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Ulrich, John M.

Ulrich, John M.
(John McAllister Ulrich)

PERSONAL:

Male.

ADDRESSES:

Home—Corning, NY. Office—Department of English and Modern Languages, Mansfield University, Mansfield, PA 16933. E-mail[email protected]

CAREER:

Mansfield University, Mansfield, PA, associate professor of English.

WRITINGS:

Signs of Their Times: History, Labor, and the Body in Cobbett, Carlyle, and Disraeli, Ohio University Press (Athens, OH), 2002.

(Editor, with Andrea L. Harris) GenXegesis: Essays on Alternative Youth (Sub)Culture, University of Wisconsin Press (Madison, WI), 2003.

Contributor to books and scholarly journals.

SIDELIGHTS:

John M. Ulrich's book Signs of Their Times: History, Labor, and the Body in Cobbett, Carlyle, and Disraeli analyzes the writings of William Cobbett, Thomas Carlyle, and Benjamin Disraeli, three nineteenth-century British writers who were primarily concerned with the conditions of life in England and the social issues of that time period. These writers decried not merely the sufferings of the average citizens, but the ways in which industrial capitalism structured the society and virtually guaranteed the poor economic conditions of a significant portion of the population. In a review for Albion, Chris R. Vanden Bossche remarked: "Ulrich does a superb job of demonstrating how these writers understood and critiqued the evolving capitalist culture of the first half of the nineteenth century; at the same time, he recognizes the limitations and boundaries of their critiques." He added that "this book is a valuable addition to the literature on nineteenth-century social criticism," and concluded: "An excellent study in its own right, it also lays the foundation for further study of an important literary tradition."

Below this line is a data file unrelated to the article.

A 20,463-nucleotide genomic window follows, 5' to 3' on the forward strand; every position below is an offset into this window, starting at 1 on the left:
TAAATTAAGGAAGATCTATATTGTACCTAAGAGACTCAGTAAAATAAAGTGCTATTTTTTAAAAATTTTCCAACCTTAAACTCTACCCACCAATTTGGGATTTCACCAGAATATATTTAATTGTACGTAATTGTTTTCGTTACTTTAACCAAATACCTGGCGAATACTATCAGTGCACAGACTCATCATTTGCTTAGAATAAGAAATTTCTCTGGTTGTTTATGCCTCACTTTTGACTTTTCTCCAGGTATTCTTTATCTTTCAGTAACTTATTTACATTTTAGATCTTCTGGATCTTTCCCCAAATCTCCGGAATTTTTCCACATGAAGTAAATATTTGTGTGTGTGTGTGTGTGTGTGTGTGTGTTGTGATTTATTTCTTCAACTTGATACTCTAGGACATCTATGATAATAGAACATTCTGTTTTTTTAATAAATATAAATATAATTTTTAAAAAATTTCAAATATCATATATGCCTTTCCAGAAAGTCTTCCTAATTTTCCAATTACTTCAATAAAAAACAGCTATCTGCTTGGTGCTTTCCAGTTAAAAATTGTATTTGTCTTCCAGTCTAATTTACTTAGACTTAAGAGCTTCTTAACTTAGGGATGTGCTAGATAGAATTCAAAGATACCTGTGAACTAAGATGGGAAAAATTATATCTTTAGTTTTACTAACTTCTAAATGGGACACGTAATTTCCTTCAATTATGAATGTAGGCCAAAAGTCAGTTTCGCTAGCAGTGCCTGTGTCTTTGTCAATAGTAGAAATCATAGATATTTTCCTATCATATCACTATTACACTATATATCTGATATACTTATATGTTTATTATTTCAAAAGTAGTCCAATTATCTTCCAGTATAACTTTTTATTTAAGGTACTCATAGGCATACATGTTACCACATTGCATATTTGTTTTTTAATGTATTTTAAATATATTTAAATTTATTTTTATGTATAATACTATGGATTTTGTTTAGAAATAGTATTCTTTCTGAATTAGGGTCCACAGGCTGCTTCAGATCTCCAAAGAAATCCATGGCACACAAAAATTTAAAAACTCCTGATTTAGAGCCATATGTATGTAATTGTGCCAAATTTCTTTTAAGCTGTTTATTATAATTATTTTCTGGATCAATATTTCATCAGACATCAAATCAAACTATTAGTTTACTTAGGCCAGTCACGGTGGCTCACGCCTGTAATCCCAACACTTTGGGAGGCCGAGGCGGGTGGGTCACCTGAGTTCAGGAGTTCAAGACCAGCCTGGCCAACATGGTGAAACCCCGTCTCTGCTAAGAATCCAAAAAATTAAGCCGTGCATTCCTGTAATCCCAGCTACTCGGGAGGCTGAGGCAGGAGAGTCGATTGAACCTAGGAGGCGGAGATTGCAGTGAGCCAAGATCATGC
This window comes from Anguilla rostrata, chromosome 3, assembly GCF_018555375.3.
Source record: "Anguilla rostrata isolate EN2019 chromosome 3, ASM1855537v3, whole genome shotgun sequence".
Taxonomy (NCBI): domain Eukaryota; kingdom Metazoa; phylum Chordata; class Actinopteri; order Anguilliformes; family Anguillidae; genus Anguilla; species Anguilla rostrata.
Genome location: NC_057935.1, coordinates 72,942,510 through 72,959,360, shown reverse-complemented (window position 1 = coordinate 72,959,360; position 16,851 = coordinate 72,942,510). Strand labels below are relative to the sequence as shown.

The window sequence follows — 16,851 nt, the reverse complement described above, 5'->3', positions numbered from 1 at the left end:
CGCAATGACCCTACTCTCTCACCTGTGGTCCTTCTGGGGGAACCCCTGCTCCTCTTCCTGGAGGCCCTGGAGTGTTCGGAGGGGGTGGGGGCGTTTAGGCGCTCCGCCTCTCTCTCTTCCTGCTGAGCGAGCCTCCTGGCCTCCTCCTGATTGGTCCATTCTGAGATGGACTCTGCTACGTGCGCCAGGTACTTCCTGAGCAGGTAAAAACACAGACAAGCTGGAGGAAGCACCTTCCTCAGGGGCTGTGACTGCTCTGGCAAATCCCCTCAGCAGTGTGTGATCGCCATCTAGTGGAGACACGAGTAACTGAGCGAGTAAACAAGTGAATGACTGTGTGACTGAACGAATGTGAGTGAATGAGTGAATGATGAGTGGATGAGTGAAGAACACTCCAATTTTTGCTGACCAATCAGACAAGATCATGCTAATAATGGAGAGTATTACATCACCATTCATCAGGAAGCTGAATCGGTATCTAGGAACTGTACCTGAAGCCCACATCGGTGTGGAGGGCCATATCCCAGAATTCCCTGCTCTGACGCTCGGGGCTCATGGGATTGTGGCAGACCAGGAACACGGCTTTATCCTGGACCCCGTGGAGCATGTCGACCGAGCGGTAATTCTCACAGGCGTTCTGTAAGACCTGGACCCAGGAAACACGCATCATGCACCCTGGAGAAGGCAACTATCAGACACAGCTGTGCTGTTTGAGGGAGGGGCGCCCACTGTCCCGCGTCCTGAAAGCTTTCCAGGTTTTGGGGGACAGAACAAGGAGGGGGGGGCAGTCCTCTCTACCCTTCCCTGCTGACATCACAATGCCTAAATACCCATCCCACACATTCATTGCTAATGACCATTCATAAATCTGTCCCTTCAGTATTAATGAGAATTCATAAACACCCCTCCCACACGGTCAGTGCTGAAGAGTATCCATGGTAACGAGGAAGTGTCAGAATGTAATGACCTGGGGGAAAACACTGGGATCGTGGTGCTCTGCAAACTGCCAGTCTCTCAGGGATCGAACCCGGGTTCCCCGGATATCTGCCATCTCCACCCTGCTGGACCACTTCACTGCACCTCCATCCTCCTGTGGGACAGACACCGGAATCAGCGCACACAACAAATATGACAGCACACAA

BIOGRAPHICAL AND CRITICAL SOURCES:

PERIODICALS

Albion, summer, 2003, Chris R. Vanden Bossche, review of Signs of Their Times: History, Labor, and the Body in Cobbett, Carlyle, and Disraeli, p. 324.

Nineteenth-Century Contexts, March, 2005, David Hennessee, review of Signs of Their Times.

Victorian Studies, spring, 2003, Herbert Sussman, review of Signs of Their Times, p. 561.

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